This is a link to a Photo Album of the OJ
I thought you might enjoy these. The OJ as seen by the museum people of the ONONDAGA on a special inter museum visit last week. Overall we still think ours is in better shape and a nicer visit. Moe Allard [email@example.com]
OJ still had the authentic smell. It makes all the difference. Pierre Braun [firstname.lastname@example.org]
From the Director of the Site historique maritimede la Pointe-au-Père
Pour voir des photos de l’objibwa
Site historique maritime de la Pointe-au-Père
1000, rue du Phare, Rimouski, Québec, Canada G5M 1L8
418 724-6214 www.shmp.qc.ca
Although nine years have passed quickly, see attached document the fallout from fast-attack USS San Francisco and the struggle in trying to save Machinist Mate Joe Ashley’s life.
When I was Chair, recall that as a result, we (SAOC (E) ) made a donation to the Ashley family in Akron OH. ………….wistfully un-acknowledged.
Some intriguing reading for sure. You can feel it. It’s almost like you’re there.
Good Day and Happy New Year to Both of you;
We at the site Historique de Pointe au Père (SHMP) are thinking of starting our season with a special day of ” COME MEET THE MEN WHO SAILED IN OUR SUBMARINES ” As our theme .
The week end of May 29th is our magic day every year as it is the day of our anniversary.
What we need is SUBMARINERS to come to Rimouski for that week end.
Could you ask your members if any are interested in helping us?
The boat is in great shape and at the beginning of each season she still has a slight odor of diesel.
Could you please send me the number of interest from both associations so we can make plans by mid February.
We are willing to defrais accomadations costs.
Our objective is the local population.
I was attatched to the 6th Submarine Squadron on H.M.sm Astute for two stints in 57 and 61 to 62 in Halifax and lived in Cork Street with my wife , Very enjoyable times, Graham (Jan) Russell.
Still alive in Ontario. Contrary to popular belief I did not fall off the face of the earth.
To all members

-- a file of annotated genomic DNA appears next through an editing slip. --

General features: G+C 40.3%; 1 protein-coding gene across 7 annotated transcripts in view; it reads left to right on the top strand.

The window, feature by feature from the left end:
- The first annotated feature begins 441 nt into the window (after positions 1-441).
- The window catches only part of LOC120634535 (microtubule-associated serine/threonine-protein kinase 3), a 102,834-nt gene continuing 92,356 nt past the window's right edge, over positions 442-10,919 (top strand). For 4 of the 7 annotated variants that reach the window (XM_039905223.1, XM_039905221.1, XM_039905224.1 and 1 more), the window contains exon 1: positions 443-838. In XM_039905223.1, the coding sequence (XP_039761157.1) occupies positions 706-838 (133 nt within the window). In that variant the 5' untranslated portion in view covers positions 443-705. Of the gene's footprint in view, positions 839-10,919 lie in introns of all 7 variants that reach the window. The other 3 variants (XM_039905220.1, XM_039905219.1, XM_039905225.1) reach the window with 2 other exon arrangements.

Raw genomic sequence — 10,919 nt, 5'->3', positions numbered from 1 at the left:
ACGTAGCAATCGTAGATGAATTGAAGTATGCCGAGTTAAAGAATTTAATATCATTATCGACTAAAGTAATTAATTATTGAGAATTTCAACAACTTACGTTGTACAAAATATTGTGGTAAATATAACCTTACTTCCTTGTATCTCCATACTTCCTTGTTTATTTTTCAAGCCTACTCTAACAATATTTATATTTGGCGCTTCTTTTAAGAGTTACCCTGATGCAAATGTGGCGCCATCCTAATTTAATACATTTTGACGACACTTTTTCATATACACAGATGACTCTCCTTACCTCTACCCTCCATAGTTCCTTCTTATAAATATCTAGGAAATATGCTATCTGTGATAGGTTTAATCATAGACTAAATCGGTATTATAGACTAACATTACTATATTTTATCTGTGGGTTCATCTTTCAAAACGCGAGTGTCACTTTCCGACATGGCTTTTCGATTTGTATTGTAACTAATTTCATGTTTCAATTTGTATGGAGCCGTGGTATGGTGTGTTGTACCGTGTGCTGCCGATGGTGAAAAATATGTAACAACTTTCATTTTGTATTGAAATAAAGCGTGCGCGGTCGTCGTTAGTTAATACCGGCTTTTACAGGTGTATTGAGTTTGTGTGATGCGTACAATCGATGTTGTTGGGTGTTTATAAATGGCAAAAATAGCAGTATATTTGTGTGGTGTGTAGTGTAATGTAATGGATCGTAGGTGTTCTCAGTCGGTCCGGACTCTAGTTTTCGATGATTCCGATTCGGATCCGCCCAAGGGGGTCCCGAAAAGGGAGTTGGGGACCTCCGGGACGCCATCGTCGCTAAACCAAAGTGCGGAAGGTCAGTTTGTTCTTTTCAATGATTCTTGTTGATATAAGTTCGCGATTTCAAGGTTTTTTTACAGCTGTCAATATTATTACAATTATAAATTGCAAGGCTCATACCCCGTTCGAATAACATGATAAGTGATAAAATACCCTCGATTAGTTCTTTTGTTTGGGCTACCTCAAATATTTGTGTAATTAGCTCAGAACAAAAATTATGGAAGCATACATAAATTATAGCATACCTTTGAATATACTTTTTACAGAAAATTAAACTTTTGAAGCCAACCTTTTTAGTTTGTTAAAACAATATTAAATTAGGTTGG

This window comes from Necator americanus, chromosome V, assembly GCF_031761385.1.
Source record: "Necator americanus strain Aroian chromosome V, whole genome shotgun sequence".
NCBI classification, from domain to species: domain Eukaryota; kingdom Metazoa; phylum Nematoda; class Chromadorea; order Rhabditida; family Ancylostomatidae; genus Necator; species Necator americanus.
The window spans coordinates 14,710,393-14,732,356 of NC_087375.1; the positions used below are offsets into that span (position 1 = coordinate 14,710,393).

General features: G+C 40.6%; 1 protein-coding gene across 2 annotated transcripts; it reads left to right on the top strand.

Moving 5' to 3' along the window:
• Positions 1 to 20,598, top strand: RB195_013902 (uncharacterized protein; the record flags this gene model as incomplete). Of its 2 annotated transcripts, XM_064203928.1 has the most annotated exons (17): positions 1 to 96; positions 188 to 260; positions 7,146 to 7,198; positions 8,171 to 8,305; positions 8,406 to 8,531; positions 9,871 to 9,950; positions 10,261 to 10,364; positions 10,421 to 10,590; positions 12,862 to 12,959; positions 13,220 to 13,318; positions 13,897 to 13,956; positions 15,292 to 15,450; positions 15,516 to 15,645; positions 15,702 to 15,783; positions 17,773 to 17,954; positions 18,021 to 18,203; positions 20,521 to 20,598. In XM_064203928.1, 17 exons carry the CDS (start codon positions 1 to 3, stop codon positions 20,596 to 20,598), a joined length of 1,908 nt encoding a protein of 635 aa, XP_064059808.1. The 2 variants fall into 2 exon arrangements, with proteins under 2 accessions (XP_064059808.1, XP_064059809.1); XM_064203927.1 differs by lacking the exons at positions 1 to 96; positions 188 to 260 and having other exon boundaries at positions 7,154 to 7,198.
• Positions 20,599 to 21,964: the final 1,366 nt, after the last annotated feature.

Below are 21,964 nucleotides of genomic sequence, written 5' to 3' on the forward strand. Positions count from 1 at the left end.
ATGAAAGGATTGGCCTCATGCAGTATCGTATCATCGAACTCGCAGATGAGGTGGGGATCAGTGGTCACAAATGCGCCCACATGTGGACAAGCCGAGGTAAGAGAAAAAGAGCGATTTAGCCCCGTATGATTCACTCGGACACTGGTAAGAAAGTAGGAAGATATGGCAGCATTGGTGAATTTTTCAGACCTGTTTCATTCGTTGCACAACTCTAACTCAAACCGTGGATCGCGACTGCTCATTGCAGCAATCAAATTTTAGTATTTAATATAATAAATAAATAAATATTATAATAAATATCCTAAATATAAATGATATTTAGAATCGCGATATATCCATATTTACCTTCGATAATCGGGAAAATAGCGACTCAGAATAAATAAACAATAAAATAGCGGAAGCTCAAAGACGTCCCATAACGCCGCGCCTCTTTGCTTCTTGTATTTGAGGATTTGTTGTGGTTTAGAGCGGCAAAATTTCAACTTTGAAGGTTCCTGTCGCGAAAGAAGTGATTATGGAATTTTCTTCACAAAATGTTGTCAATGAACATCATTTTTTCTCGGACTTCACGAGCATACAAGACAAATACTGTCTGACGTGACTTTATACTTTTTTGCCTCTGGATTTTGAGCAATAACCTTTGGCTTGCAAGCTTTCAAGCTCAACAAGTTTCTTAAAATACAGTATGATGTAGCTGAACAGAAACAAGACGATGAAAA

Here is the belt Artist’s Concept.
- leave it as it is
- All brass no color
- No colour with ‘100’ centered with dolphins
- 1914 top right 2014 top left 100 bottom center
- as it is no border
- as it is with thicker border
- All brass with ROYAL CANADIAN NAVY (top) SUBMARINES (bottom)inscribed in thicker border
FINAL PRICE PER PIECE BEFORE SHIPPING AND TAXES
Approx 15 business days after approval of final art and order confirmation for the buckles to be manufactured I”d like to place an order for a min. of 100 buckles by the 17th Mar. 2014 contact me via email or face book Yevrag.email@example.com Or firstname.lastname@example.org
to cofirm that you would like one
Master Seaman | Matelot-Chef
Naval Combat Information Operator | Operateur d’Information de Combat Naval
HMCS VICTORIA | NCSM VICTORIA
National Defence | Defense nationale
Victoria, Canada V9A 7N2
Telephone | Telephone 250-363-5905250-363-5905
Government of Canada | Gouvernement du Canada
PDo you really have to print this e-mail? Avez-vous vraiment besoin d’imprimer ce courriel?
A European company that was paid $1 million to provide equipment for the Canadian navy’s submarines has taken the money and run.
The Department of National Defence has been trying since 2009 to get the equipment it paid for from Applied Radar and Sonar Technologies GmbH, a German firm.
But the company is no longer registered in Germany and “cannot be contacted,” according to a December 2012 briefing document for senior department staff.
The Citizen has tracked the firm to Izmir, a city in Turkey, but company officials did not respond to emails or phone calls seeking comment.